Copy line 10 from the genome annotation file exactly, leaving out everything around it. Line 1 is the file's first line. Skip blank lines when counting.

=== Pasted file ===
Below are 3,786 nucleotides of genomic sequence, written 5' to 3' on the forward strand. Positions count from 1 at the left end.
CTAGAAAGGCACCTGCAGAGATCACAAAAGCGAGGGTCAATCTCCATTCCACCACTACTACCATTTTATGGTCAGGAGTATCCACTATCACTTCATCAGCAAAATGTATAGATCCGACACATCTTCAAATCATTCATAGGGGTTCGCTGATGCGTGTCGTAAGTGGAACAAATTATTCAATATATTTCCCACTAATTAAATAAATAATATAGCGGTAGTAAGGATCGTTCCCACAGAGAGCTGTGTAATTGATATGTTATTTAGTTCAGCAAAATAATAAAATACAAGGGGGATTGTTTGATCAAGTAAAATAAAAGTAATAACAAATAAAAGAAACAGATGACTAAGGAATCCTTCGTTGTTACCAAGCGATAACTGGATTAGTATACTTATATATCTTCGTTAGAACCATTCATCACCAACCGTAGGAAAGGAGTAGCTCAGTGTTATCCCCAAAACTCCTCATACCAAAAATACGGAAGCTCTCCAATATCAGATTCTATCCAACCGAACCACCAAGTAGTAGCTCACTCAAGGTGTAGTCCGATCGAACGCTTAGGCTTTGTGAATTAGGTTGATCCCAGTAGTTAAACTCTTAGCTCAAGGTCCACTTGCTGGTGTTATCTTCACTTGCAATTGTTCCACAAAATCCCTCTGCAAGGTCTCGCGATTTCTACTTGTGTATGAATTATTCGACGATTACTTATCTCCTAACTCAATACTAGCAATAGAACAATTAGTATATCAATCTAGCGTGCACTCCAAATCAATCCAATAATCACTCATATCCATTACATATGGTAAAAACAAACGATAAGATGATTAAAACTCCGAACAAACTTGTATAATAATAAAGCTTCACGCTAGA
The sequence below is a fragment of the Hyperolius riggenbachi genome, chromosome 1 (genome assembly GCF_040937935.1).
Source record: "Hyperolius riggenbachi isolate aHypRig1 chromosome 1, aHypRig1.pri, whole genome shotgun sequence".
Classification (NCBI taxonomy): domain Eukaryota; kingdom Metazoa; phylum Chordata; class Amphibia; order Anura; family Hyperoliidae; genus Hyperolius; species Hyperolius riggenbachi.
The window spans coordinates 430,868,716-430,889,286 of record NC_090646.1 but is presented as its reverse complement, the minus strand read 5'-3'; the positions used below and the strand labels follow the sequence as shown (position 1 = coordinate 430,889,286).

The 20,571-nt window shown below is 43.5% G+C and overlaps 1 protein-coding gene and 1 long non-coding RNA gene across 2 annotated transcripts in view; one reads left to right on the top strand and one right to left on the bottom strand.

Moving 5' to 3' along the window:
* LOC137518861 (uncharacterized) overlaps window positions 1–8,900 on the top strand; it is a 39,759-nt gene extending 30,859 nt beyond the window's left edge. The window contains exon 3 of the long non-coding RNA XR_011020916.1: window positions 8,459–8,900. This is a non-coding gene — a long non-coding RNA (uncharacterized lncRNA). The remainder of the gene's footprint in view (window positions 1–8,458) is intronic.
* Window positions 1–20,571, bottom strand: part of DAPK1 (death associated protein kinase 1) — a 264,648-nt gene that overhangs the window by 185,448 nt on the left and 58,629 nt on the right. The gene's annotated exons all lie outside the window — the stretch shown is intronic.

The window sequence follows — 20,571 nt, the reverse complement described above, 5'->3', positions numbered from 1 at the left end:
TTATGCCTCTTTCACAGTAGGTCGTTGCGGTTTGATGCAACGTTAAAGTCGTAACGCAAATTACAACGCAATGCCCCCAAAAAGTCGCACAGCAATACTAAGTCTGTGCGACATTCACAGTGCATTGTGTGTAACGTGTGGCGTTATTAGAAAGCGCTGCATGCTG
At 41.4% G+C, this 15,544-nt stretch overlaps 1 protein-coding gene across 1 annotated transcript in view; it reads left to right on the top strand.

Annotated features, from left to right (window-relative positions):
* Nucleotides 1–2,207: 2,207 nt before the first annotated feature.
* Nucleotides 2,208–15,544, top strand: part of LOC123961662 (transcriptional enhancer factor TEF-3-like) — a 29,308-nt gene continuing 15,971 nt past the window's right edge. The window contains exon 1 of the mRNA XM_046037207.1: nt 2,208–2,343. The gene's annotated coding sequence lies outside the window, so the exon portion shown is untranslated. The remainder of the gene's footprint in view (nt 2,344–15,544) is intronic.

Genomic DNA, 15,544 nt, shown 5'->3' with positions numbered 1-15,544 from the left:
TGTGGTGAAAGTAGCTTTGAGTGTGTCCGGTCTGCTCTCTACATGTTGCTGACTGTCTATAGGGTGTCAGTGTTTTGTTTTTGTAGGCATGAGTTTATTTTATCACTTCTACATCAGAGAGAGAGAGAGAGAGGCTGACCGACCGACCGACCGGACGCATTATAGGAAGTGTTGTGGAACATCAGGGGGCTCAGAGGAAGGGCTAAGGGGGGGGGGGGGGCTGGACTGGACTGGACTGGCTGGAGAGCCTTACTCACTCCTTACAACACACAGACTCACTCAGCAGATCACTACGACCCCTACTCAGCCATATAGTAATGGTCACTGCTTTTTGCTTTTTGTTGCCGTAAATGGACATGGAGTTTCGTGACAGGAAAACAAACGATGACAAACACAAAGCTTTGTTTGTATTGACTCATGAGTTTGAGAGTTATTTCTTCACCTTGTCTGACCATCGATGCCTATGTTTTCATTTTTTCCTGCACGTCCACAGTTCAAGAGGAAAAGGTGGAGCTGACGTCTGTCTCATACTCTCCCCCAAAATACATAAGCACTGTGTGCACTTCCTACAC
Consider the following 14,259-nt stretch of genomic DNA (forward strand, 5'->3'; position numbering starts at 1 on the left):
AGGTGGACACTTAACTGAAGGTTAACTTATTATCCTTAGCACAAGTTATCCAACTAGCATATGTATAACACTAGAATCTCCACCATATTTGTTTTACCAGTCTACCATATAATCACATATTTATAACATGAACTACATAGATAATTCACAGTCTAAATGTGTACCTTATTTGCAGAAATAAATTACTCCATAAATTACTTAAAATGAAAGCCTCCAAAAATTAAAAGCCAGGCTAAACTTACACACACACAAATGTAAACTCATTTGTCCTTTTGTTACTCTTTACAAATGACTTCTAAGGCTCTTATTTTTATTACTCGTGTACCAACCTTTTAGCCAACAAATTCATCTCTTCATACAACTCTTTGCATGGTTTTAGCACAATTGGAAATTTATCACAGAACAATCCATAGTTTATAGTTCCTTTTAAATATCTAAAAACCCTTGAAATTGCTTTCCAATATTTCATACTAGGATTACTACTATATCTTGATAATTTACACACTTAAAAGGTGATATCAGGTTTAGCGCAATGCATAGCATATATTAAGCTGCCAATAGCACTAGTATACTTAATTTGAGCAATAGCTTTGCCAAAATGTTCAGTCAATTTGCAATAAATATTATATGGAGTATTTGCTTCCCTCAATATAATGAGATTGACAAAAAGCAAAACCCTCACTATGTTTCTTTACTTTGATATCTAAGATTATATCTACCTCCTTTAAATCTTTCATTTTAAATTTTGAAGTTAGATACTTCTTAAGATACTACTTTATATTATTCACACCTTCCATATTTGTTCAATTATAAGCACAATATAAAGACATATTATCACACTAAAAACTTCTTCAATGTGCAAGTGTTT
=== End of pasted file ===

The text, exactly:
* Window positions 1–20,571, bottom strand: part of DAPK1 (death associated protein kinase 1) — a 264,648-nt gene that overhangs the window by 185,448 nt on the left and 58,629 nt on the right. The gene's annotated exons all lie outside the window — the stretch shown is intronic.